A group, Follow The Money, has called on the federal government to immediately embark on the cleanup of Shikira Community in Rafi Local Government Area of Niger State for which N300 million had been set aside in the 2016 Budget.
The group made the call in a statement on Thursday by its Chief Executive, Hamzat Lawal.
The Shikira community was destroyed by Lead poison in April 2005, resulting in the loss of 28 lives and adverse health condition for over 300 people, mostly children below the age of five.
Lead poison interferes with the development of the nervous system and is particularly toxic to children, causing potentially permanent learning and behaviour disorders.
Follow The Money, a part of Connected Development (CODE), a non-governmental organisation, which tracks funds meant for rural communities, said it was concerned about the inability of government to announce a date for the remediation of Shikira one year after the community was adversely affected by lead poisoning.
It recounted that during a meeting with the community, the Minister of Environment, Amina Mohammed, revealed that N300 million had been set aside in the 2016 Budget to clear the contaminated area in the community.
“We are highly shocked over the federal government’s inability to announce a specific date when remediation of Shikira will commence one year after the LEAD contamination that ravaged the small rural mining community located in Rafi LGA in Niger State,” the statement said.
“And this is even more worrisome considering the fact that the Minister of Environment, Amina Mohammed, recently visited the area and declared the effect of the poisoning in the area, a national disaster.”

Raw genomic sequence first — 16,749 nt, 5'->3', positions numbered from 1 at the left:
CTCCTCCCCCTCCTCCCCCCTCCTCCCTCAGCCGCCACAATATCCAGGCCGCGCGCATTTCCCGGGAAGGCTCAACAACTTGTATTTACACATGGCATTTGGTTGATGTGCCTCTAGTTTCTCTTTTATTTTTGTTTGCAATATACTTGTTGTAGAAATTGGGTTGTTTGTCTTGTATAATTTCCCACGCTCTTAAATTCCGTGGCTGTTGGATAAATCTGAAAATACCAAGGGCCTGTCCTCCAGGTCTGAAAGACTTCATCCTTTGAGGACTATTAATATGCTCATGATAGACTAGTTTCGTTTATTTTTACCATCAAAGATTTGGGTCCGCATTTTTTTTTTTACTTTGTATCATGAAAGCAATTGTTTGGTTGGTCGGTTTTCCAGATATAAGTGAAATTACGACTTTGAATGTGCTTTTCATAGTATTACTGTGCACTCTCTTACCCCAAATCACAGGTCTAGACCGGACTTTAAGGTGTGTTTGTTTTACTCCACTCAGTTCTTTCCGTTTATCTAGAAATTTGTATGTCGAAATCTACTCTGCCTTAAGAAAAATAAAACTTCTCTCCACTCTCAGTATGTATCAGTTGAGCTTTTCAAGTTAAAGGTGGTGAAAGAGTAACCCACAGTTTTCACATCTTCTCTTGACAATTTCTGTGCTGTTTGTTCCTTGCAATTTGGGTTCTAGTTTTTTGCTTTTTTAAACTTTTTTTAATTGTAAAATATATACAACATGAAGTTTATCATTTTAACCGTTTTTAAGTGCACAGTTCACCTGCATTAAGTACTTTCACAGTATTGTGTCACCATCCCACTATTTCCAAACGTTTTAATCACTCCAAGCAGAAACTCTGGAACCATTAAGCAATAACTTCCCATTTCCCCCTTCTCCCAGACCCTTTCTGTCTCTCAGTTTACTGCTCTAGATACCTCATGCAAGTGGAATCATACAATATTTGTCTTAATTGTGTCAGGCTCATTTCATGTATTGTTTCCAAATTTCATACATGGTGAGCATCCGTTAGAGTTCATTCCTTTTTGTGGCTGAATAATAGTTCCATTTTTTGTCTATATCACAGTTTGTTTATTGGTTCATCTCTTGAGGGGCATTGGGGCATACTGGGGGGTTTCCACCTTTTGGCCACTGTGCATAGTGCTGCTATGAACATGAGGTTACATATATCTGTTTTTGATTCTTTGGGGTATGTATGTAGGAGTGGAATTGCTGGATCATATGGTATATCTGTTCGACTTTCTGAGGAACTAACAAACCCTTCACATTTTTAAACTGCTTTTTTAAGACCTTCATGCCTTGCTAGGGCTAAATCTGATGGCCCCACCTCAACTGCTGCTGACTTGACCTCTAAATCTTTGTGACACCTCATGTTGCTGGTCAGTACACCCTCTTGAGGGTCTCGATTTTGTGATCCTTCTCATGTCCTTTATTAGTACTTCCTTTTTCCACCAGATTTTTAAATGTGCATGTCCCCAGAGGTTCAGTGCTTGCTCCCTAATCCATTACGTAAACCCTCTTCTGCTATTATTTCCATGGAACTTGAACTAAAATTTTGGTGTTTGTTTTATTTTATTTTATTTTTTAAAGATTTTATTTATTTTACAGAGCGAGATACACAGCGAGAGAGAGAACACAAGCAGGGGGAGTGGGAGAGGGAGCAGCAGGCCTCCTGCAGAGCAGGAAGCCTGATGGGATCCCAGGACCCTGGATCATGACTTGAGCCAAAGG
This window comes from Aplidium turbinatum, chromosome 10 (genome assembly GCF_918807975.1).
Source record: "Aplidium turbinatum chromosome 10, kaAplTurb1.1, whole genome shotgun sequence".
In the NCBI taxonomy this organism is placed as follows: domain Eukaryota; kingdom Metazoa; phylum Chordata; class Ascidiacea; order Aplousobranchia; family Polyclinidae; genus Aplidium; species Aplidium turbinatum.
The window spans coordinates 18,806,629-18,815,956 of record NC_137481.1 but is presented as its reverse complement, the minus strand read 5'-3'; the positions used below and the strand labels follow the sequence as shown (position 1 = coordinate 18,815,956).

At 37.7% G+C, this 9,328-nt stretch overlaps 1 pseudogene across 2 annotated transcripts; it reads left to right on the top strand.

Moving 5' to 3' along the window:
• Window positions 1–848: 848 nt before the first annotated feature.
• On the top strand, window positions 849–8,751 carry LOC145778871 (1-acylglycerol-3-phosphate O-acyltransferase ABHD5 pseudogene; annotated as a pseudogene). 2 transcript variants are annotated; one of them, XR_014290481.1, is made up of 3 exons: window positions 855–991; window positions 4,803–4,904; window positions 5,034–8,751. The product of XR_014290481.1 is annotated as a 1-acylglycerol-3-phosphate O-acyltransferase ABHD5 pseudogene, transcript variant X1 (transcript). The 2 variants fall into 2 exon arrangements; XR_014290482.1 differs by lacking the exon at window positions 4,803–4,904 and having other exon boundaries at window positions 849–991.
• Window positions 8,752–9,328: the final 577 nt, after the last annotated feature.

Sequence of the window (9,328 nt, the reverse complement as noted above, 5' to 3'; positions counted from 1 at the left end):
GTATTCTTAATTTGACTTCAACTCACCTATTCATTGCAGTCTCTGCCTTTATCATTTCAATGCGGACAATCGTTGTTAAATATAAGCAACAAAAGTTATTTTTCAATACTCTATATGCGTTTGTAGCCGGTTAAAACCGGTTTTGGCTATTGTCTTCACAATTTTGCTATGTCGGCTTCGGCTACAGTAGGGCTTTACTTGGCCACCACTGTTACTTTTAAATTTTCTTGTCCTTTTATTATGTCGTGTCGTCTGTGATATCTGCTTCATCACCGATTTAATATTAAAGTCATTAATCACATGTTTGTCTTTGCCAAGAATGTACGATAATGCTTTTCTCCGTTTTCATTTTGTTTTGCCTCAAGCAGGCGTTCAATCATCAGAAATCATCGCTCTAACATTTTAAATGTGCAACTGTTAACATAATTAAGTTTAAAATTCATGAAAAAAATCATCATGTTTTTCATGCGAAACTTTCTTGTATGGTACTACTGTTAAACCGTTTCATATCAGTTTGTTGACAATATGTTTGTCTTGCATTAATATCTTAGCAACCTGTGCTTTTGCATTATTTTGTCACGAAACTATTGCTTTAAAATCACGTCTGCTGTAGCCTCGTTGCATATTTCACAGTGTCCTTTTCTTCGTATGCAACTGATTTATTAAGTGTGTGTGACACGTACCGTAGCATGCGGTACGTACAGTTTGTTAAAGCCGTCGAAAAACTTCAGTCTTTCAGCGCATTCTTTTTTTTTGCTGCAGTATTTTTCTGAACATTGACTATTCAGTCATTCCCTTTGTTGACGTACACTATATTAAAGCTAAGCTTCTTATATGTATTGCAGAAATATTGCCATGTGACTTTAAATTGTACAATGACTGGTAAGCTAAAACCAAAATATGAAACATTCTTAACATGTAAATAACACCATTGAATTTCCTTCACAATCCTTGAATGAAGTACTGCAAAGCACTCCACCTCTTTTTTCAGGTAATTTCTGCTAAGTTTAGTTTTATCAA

The group said after it discovered the epidemic last year, it alerted the relevant pubic officials of the need to intervene urgently to enable the residents of the community overcome the ugly event.
“It is exciting that Doctors Without Borders, a specialised body that render humanitarian services has indicated interest to provide free health services but on the condition that the environment must first be cleared of any contaminant,” it said.
“While we acknowledge the minister for the move demonstrated by visiting the affected site to assess the level of devastation, a sign that reinforces hope that work may begin soon, we are also very concerned about when the funds would be released to commence the actual clean-up.”
Follow The Money also asked the government to be open, transparent and accountable on how the funds are expected to be utilised just as it called for a work plan specifying project timeline, data and concrete steps on execution of the exercise.
It further demanded the prosecution of individuals and industrialists whose activities brought about the Lead poisoning.
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